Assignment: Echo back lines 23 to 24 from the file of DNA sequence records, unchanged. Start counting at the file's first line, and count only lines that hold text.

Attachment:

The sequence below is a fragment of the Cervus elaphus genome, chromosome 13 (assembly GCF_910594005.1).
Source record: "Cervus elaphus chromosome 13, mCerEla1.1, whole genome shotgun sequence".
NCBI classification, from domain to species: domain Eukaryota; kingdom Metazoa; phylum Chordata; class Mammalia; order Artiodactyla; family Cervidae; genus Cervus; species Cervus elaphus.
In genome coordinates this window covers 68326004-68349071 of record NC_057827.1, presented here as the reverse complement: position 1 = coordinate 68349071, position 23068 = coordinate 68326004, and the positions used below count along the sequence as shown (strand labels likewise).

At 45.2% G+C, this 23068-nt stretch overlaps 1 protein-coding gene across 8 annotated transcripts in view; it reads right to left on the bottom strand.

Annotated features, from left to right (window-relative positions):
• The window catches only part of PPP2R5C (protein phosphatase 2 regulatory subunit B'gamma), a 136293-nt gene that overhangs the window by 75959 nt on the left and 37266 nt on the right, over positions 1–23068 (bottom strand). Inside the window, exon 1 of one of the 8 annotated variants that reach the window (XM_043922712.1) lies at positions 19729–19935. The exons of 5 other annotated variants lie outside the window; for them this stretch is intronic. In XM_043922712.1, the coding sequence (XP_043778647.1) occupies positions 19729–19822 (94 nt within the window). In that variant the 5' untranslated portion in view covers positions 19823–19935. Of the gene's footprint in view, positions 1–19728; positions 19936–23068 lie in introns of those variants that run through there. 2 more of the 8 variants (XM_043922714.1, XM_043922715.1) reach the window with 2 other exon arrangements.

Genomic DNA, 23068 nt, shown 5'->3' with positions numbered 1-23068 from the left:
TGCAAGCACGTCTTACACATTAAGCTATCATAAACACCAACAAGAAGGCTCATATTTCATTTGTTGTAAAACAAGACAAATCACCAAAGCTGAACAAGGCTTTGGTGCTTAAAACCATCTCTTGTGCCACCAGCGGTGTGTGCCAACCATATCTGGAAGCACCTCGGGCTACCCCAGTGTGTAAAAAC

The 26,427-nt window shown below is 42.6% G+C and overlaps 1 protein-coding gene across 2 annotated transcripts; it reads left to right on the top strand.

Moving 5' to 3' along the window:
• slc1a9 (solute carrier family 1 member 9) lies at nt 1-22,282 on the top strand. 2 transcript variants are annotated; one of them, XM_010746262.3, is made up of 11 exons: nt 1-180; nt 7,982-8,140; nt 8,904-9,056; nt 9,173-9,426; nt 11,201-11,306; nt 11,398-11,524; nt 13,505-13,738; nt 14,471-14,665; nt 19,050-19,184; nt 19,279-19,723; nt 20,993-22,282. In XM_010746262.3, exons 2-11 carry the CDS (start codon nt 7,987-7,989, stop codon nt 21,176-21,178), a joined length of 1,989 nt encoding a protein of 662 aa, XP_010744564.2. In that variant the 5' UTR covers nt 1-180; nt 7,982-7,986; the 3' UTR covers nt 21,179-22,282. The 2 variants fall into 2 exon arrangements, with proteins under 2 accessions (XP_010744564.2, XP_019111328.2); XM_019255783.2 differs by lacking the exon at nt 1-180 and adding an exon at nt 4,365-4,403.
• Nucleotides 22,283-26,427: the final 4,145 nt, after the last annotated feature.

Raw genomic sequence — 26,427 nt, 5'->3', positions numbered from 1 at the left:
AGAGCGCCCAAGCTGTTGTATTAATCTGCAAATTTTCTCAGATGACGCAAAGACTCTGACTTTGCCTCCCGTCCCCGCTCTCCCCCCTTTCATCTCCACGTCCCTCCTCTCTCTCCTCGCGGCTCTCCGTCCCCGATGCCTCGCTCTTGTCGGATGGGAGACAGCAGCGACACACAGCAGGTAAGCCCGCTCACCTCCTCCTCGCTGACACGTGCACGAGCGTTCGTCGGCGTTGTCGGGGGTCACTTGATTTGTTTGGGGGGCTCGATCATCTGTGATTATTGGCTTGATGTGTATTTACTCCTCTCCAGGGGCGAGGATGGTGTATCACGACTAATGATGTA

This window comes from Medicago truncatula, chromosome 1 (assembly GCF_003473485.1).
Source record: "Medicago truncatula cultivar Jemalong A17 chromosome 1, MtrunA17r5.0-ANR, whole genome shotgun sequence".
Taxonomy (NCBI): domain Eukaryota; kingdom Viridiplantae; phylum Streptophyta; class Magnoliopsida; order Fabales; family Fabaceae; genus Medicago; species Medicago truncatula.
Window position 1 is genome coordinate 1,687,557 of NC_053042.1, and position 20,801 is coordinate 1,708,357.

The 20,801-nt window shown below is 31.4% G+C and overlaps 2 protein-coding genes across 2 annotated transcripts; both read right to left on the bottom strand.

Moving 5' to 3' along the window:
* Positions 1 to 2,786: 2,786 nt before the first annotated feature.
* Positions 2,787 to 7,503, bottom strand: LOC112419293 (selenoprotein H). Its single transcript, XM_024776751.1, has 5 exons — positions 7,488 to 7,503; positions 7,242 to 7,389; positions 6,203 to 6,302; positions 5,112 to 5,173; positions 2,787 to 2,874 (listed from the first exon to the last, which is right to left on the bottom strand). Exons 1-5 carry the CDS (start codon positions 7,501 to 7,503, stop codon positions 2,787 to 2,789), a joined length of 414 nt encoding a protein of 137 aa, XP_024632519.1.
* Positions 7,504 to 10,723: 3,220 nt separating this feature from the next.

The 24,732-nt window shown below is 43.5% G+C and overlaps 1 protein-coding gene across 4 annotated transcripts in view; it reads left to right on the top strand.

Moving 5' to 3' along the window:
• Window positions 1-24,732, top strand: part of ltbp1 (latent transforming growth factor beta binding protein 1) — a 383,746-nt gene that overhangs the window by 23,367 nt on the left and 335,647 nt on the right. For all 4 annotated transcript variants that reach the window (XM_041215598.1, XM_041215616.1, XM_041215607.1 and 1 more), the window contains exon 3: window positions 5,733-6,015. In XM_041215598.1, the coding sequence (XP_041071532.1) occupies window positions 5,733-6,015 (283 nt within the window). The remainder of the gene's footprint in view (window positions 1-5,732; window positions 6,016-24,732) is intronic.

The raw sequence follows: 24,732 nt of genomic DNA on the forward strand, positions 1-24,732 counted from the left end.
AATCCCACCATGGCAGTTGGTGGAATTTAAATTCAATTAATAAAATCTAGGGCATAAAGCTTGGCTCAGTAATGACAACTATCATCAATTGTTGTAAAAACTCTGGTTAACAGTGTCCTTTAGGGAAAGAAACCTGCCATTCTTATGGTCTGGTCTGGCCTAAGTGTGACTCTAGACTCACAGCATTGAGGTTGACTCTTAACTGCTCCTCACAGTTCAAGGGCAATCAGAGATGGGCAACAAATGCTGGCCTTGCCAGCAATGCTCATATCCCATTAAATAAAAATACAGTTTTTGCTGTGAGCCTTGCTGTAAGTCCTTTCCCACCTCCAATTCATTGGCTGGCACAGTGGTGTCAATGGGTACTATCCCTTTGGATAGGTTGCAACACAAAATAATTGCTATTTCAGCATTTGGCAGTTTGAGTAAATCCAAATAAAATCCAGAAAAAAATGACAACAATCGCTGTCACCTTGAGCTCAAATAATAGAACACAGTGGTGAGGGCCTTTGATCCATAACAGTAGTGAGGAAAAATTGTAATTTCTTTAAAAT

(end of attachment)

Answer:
* Positions 2,787 to 7,503, bottom strand: LOC112419293 (selenoprotein H). Its single transcript, XM_024776751.1, has 5 exons — positions 7,488 to 7,503; positions 7,242 to 7,389; positions 6,203 to 6,302; positions 5,112 to 5,173; positions 2,787 to 2,874 (listed from the first exon to the last, which is right to left on the bottom strand). Exons 1-5 carry the CDS (start codon positions 7,501 to 7,503, stop codon positions 2,787 to 2,789), a joined length of 414 nt encoding a protein of 137 aa, XP_024632519.1.
* Positions 7,504 to 10,723: 3,220 nt separating this feature from the next.